[Tenant law] was completely new territory for me. And it was humbling...I was researching in the law library like I was back in law school. But it reminded me why I went to law school in the first place: to fight for justice.
Fight on. Ms. Seward battled along other lawyers, including Lincoln Place resident Jan Book. There were endless trials, hearing, and mediations, with assorted delays and appeals along the way. Meanwhile the Lincoln Place Tenants Association and a mighty coalition of local activities joined forces to draw attention to the matter. Lincoln Place-friendly filmmakers created a short documentary about the evictions; designers created a website and posters. There were fundraisers, rallies, vigils, music festivals sure tours, and discussions.
|Semi-private cabanas at Lincoln Place Apartments|
Doug Ertman, who moved to Lincoln Place in 1997 with his wife recalled some of sadness,
It looked bad for us because we kept losing...Nothing about it was easy.
Many of the residents eventually took the settlement offer from the developer and moved out. However, a small but determined number of resident dug their heels and stayed put. Ingrid Mueller said,
For many years, we just had to tryst that we were on the right path.
It was clear the Venice community had a very special place in their hearts for Lincoln Place...And I think it's fair to say we didn't always appreciate the historic nature of the property.
Over time, Aimco began to see the preservation light. Amico was enlightened on the merits of rehabilitation over demolition. The economic collapse of 2008 drove home the point that rehabilitating the buildings penciled out to be a more economic feasible option.
|Sunset at Venice Beach|
We took a second, third, and fourth look to see what we could do with the existing property...And when we we did that, we found retro buildings that we could turn retro-chic. We found natural hardwood floors the could be refinished and were really quite spectacular. We found each building had amazing windows and cross ventilation and low-density features that were attractive. So we began working on how we could move into an existing historic fabric with all these character defining features and add modern conveniences that would make this a showplace.
Amico began the $200 million rehabilitation project in 2012. The company worked with the L.A. Conservancy, the Historic Resource Group (shout out to Peyton Hall), and the California Office of Historic Preservation, as well as others, following the Secretary of Interior's Standards for the Treatment of Historic Properties to the absolute letter. They put up thirteen sparking new building with 99 apartment units to replace the ones that were demolished. Ms. Weber writes, "Dark gray paint and shiny metal features give a contemporary flair to these buildings, which were designed to be consistent with the complex's original architecture, but not identical."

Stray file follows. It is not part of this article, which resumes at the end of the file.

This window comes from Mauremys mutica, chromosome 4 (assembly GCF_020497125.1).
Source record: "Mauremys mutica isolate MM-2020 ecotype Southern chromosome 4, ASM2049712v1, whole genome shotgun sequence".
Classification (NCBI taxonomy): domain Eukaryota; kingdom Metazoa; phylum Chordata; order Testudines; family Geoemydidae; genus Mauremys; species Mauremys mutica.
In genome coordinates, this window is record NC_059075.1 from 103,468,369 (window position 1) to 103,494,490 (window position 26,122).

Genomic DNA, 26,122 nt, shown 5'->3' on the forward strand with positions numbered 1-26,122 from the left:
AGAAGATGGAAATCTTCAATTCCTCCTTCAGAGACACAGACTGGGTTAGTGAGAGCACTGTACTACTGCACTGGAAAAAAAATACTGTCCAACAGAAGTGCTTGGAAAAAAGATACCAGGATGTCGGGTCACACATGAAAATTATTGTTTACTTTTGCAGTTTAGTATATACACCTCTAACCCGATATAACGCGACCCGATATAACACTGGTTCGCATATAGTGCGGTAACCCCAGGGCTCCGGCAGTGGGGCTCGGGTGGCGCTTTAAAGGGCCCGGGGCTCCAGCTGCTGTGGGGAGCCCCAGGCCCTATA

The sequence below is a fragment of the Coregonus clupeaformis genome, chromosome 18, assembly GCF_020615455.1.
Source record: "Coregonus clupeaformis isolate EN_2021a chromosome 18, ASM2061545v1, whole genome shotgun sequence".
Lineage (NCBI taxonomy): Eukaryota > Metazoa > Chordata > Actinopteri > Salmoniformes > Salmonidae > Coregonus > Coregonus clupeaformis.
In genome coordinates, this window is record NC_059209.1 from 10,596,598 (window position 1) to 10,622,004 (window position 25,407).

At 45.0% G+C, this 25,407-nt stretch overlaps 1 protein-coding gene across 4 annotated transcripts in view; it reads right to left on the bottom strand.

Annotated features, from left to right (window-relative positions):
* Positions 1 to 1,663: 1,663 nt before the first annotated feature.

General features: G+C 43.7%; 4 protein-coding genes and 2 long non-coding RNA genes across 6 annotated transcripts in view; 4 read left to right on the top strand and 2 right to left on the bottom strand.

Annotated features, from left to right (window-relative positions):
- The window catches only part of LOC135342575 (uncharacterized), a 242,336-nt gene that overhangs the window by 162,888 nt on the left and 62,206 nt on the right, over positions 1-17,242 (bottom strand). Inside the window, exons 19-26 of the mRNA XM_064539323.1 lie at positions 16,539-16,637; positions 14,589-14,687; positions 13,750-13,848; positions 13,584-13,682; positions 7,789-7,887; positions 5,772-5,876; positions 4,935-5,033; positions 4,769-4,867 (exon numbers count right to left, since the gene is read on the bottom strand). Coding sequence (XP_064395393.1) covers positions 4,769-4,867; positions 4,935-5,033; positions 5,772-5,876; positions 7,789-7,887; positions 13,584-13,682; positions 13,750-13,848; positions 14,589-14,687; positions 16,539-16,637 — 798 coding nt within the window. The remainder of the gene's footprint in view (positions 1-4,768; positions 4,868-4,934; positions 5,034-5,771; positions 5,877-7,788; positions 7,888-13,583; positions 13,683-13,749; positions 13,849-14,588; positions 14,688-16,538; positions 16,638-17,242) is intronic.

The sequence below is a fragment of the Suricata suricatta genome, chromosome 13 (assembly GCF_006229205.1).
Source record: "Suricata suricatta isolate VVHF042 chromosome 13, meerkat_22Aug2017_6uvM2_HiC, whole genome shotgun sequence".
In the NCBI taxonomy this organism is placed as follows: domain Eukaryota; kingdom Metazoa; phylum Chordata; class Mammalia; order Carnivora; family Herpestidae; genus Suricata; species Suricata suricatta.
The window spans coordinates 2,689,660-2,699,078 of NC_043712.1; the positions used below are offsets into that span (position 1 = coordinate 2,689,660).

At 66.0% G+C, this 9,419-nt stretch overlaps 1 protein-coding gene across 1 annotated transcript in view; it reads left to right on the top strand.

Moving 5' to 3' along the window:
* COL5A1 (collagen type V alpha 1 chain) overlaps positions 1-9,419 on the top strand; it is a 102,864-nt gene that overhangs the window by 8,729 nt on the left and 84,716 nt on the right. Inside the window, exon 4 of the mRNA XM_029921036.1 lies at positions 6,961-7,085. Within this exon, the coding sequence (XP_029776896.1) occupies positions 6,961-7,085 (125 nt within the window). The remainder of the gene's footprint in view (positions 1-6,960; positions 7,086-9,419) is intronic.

|Musician Harry Perry (a.k.a the Skating Sikh)|
Amico also restored the exteriors of the remaining buildings, then continued on the interiors. Thankfully, Aimco reversed the (visual) damage by an inappropriately altered building from the 1990s, and 39 others had their interiors renovated. The floor plans remains the same but the bathrooms, kitchens, and appliances were updated.
Lauren Weber reports, "The interiors of the remaining five buildings, with 65 units among them, were meticulously restored to their 1950s appearance. The kitchens have their original cabinetry, countertops, and tiles. Any damaged tiles in the kitchens and baths were replaces with materials salvaged from the updated units. Only the plumbing and electrical wiring are new."
The newly renovated units were offered to the 50 remaining tenants, as part of the settlement agreement were guaranteed lifetime tenancy. Doug Ertman said,
Our apartments as as close as possible to the way they were when Lincoln Place opened in the '50s."
|Aerial view of Venice Beach|
Step outside and the retro chic gives way to the 21st-century with an electric vehicle charging station and packed bicycle racks. The freshly landscaped Elkgrove Circle is dotted with stainless steel grills and picnic tables. One of the more upscale amenities is a saltwater pool with underwater speakers, cabanas, and fire pits. There is a two-story fitness center with a roof deck boasting a circular views of the neighborhood and the Santa Monica Mountains.
The newly rehabilitated complex celebrated its ribbon cutting on August 14, 2014 and was awarded one of the Los Angeles Conservancy's prestigious Preservation Awards for 2015. Adrian Scott Fine said,
There was a marriage of old and new with this project...It showed that these building could be updated and modernized, while still respecting the character of what a garden apartment housing development is about.
Amanda Seward concurred,
When they finally did it, boy, they did it right...This is the best example of how good design was brought to the masses and it's now preserved.
Paradise by the sea.